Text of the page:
After having bad luck in her past, San Giorgio became the reverse. This was not to last however.
San Giorgio in May 1940
San Giorgio was a crucial part of anti-aircraft defences of Tobruk, bringing a density of fire that was appreciable to deter British air raids. Between June 1940 and January 1941, these attacks went one and on the long run, San Giorgio’s crew would proudly claim 47 enemy aircraft down or damaged. Eventually as Operation Compass took place, Commonwealth troops besieged Tobruk in January 1941. San Giorgio still had her main guns, and they could be turned on approaching British tanks, however she was not deployed as AA cover was preferred, but she was seaworthy and as the fall of Tobruk became evident, local naval commander Admiral Massimiliano Vietina requested fro Supermarina in Rome the ship to leave, avoiding destruction or capture. However the C-in-C in Libya, marshal Rodolfo Graziani, opposed it, notably to maintain morale, and this was endorsed by the Italian Supreme Command.
The AA crew of RN san Giorgio at Tobrouk in 1941
This decision sealed the fat of San Giorgio in Tobruk. She will fire on the attacking land forces until the city fell and her magazines were empty. On January 22 at noon, the armoured cruiser’s crew disembarked and a formed small scuttling party (Captain Stefano Pugliese). They blew up San Giorgio magazines and were soon taken prisoner, but a few which managed to escape on a fishing boat with San Giorgio’s war flag. At Rome, the crew and the ship was awarded the Medaglia d’Oro al Valor Militare and her actions during the siege of Tobruk were well publicized by the propaganda. Her hulk was recommissioned by the RN in March 1943 (HMS St Giorgio) as a stationary repair ship until 1945 and her was refloated in 1952, sinking on her way to Italy for demolition.
Italian cruiser San Giorgio scuttled at Tobruk 1941
San Marco as built in 1911
San Marco was named after the famous Patron Saint of Venice. She was built at Regio Cantieri di Castellammare di Stabia (Bay of Naples), completed on 7 February 1911. She soon took part in the Italo-Turkish War, starting on 29 September. San Marco was in the 2nd Division, 1st Squadron and was assigned on 1 October, escorting Italian transports bound to Derna in Libya in October with RN Napoli and the older armoured cruisers Pisa and Amalfi.
When Pisa shelled the city’s barracks and a fort, then a truce was sent in, but repelled by a volley of fire and San Marco and the other cruisers opened fire, reducing the town to rubbles in 30 minutes, and covering later a landing party, after shelling beach for two hours. She went on supporting troops at Benghazi in December 1911 and by mid-April 1912 was in the Aegean Sea, attempting to lure out the Ottoman fleet without success, then shelling the Dardanelles. By May 1912, San Marco supported landings on Rhodes and was back home on 20 September.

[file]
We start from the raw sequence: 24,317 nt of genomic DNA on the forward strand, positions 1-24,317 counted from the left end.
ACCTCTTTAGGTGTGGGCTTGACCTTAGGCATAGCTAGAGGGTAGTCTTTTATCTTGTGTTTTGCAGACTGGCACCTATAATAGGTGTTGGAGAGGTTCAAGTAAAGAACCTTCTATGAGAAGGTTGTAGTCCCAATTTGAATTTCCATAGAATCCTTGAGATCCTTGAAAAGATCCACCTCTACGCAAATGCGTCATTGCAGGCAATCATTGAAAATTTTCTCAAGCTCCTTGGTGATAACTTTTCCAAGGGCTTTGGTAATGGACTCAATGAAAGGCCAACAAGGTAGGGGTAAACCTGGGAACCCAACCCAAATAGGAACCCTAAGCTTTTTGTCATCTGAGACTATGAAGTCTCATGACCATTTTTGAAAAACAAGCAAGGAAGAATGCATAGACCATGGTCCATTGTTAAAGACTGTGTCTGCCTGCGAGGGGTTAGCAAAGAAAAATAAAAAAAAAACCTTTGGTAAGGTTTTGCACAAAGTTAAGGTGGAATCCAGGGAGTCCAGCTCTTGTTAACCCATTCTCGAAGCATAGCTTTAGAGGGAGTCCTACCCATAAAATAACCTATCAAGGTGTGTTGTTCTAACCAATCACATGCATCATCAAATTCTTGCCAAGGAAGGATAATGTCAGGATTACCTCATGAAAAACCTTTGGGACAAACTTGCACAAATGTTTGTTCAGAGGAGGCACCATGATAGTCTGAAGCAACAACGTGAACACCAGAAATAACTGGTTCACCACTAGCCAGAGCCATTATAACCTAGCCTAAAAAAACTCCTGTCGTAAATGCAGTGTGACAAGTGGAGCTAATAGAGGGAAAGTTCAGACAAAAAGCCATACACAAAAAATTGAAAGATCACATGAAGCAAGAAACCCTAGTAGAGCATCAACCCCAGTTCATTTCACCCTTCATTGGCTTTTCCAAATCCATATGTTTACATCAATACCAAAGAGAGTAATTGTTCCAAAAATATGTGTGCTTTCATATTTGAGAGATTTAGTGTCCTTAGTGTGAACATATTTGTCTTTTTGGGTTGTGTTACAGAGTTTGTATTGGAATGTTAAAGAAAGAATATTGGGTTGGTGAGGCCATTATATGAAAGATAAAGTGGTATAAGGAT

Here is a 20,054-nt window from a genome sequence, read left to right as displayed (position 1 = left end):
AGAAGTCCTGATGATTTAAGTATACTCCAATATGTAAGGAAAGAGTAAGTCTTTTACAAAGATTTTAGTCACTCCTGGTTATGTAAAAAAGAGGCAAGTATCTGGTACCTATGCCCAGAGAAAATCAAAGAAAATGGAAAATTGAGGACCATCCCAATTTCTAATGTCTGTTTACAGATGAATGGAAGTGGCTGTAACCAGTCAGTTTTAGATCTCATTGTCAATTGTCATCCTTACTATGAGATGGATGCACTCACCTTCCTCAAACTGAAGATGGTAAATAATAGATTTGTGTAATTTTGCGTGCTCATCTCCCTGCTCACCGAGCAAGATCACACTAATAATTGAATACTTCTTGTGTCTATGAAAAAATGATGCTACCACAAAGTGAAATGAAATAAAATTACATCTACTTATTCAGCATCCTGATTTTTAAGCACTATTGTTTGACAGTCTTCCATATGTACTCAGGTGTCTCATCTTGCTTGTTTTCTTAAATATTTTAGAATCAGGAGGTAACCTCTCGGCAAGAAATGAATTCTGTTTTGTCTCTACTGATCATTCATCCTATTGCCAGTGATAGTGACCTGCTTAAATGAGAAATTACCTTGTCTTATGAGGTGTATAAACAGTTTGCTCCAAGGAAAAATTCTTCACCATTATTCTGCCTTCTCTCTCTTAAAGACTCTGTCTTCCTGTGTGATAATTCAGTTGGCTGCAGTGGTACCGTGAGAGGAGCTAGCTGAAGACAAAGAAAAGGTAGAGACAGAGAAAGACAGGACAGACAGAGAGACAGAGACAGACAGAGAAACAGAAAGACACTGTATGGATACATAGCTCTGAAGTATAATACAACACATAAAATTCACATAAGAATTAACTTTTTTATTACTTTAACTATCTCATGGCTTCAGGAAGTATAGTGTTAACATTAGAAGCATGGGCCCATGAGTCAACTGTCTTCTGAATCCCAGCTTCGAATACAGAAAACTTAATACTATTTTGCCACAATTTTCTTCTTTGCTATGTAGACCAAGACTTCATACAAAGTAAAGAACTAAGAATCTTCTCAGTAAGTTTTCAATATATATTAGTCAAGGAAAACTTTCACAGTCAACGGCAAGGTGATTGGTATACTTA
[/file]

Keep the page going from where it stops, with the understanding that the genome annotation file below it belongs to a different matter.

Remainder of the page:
San Marco at Brindisi on 13 December 1916
San Marco evaluated shipboard seaplanes operations in 1914, based at Brindisi the next year in May. After the night raid on Ancona and by June, she was sent by Admiral Paolo Thaon di Revel in Venice, but the ships became mostly inactive after the loss of Amalfi. San Marco however took part in the bombardment of Durazzo on 2 October 1918.
On 21 September 1923, San Marco carried to Taranto the corpses of the Boundary Commission killed on Corfu on 27 August and in October she carried back troops from Corfu to Brindisi. On 16 March 1924, she saluted King Victor Emmanuel III in Fiume, taking part in a commemoration of its annexation by Italy and later escorted Crown Prince Umberto (onboard her sister ship San Giorgio) during his South American tour.
As for the Washington’s treaty limitations she was disarmed and converted into a radio-controlled target ship in 1931–1935. She had only four oil-burning Thornycroft boilers (top speed 18 knots, 13,000 shp (9,700 kW)) and started her new career. During a naval review for Adolf Hitler in the Bay of Naples in 1938, she was used as a target by RN Fiume and Zara. During WW2 she remain in this state, but was captured by the Germans after the Italian capitulation when occupying La Spezia in September 1943. She was later sunk in the harbor as an obstruction and was formally stricken from the List on 27 February 1947, BU in 1949.
San Marco in La Spezia in 1945